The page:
Mack and John Denver:
The following is a transcript of Mack reminiscing about his experiences with John Denver:
I literally learned to play the guitar learning John’s songs. I was never a fan in the sense of learning all about him, or anything like that, but I just learned all his music. And I really respected him as somebody that I could learn from. I spent a lot of time trying to have the opportunity to meet him.
There was one time in New Hampshire I was working at a resort hotel and he came to do a concert up there, which was kind of surprising. It was a small place, with the concert on one tennis court and they had a stage set up. So you can imagine that’s just how many people were there. And I had gotten really good seats and I had put together a package – a cassette tape of some of my songs and a letter. It was a great show and he had just started working with James Burton and those guys and at one point, he started introducing everybody on stage and he mentions Barney Wyckoff, who’s his stage manager at the time. So, as soon as the show was over, I ran up to the limo behind the stage and I opened the door, and I threw my package in and said, “Barney said ‘make sure John gets this.’” And then I shut the door and I ran.
Sure enough, a couple of weeks later, I get this little note from “John Denver Music” and it said, “we listened to your tape and didn’t find anything we could use and don’t ever do that again.” So that was pretty close.
But then, on September 20, 1997, that changed. A group I work with, The Hard Travelers, does benefit concerts for Cystic Fibrosis every year, and we are the opening act to big-named country stars. For the 10th anniversary, we were able to get John. We had talked to John and we’d tried many times to put the show together but it just never worked with his schedule, but this was going to work. So, at the 7th inning stretch of every Baltimore Orioles baseball game, they play “Thank God I’m a Country Boy.”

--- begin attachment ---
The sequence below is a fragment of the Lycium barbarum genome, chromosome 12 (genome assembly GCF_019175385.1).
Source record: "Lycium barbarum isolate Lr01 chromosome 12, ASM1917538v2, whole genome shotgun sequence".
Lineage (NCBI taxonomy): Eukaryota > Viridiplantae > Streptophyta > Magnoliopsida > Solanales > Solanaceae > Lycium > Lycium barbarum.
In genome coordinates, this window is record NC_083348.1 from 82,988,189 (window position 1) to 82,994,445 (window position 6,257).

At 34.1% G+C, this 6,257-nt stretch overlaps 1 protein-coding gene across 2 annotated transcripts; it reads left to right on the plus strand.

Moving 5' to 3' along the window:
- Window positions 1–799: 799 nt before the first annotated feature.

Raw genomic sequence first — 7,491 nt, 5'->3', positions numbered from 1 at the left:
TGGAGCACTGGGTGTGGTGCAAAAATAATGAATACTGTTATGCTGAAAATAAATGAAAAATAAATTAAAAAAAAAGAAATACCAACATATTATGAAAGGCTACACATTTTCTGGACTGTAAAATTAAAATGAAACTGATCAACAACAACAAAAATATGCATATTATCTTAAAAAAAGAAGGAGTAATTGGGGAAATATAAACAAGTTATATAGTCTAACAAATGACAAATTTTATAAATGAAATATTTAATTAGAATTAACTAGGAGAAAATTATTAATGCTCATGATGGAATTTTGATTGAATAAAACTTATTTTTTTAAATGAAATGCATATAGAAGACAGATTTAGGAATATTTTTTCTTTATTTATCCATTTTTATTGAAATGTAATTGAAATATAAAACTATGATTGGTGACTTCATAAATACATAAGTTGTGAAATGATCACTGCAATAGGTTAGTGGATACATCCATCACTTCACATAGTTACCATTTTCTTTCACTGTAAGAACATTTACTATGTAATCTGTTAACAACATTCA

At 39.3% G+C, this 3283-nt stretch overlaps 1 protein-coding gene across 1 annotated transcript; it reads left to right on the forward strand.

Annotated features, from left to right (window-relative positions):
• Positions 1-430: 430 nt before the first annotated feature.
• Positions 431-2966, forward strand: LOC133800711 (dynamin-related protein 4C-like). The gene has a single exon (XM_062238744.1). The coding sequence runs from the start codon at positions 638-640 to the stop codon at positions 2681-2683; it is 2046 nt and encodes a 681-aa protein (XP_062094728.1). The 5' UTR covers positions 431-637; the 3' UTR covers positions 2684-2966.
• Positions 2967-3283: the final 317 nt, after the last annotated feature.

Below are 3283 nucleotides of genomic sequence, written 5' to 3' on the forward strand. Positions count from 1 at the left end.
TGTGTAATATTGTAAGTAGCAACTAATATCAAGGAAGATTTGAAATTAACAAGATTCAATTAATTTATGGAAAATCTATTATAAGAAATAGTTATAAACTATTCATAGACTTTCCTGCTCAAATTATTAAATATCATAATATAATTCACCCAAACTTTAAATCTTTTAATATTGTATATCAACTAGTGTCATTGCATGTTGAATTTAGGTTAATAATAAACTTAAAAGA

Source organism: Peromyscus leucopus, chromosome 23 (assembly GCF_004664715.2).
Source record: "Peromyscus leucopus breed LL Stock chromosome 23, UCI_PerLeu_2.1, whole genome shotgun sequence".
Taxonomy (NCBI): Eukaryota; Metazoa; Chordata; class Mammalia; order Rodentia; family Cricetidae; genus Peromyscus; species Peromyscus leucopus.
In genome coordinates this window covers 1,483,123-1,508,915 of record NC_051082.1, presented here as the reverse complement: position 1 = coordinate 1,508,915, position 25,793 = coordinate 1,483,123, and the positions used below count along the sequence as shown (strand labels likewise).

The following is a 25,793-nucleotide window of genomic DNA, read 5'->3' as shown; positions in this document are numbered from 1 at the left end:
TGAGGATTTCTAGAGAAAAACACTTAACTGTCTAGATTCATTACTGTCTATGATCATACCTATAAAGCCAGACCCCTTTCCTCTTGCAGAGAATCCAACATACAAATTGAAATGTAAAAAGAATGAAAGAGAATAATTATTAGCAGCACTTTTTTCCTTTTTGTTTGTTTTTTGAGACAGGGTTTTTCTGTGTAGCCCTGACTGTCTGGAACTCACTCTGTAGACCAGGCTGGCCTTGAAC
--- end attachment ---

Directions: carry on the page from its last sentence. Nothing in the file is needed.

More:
So that day began with us going to the Baltimore Orioles game and we were in the Governor’s box and this was going to be the first time that I met John. So, I walked in and saw him standing over there and I was really nervous. BUT, I knew one thing for certain and it was kind of comforting. I knew, without a doubt, that I was going to say something very stupid. I just wasn’t sure what it was going to be. So, with that confidence, I decided what I would do is turn the tables to my advantage. I waited until he took a bite of something and then walked up and said, “John, my name is Mack Bailey, and I just wanted to thank you for teaching me how to sing a song. And I’ll be in the band tonight.” And I turned around to walk away.
He said, “Wait a minute. Mack Bailey. Didn’t you record “Potter’s Wheel” before I did?” And swelling with pride, I said, “Why, yes. I did.” And, so we talked for a little bit and it was really very cool. And then he went down for the 7th inning stretch and mouthed the words to “Thank God I’m a Country Boy.”
Then, we went on up to sound check. We had asked him if he would sing, “Thank God I’m a Country Boy” because we have a great fiddler in our band, and he agreed. So, we get to sound-check and he said, “I’m going to save my voice for later on.” He looked at one of the guys in our band and said, “Kenn, you sing the verses during sound-check and I’ll do them during the show.” Kenn said, “I don’t know them, but Mack does.” So, he said, “OK, Mack. You do them for sound-check and I’ll do them in the show.”
I was thinking, “you know what? I could care less if this show’s tonight or not. This is what it’s all about. This is like my full circle - right here.” So, I sang my butt off during sound-check and when it was over, he came over and said to me, “You know, why don’t you and I just trade verses on this thing.” So, during the show, we actually traded verses and it was quite a thrill.
And then, of course, two weeks later, we get hit with the tragic news. So, now we get some of his former band members together and we do a tribute show in Aspen every year. It’s a wonderful emotional tribute. It’s not sappy or schmaltzy at all; it’s just a nice tribute by his friends and people who had a chance to make some music with him. And it’s so touching that people come from all over the world and there were a lot of tributes. It’s a great weekend tribute to a wonderful man.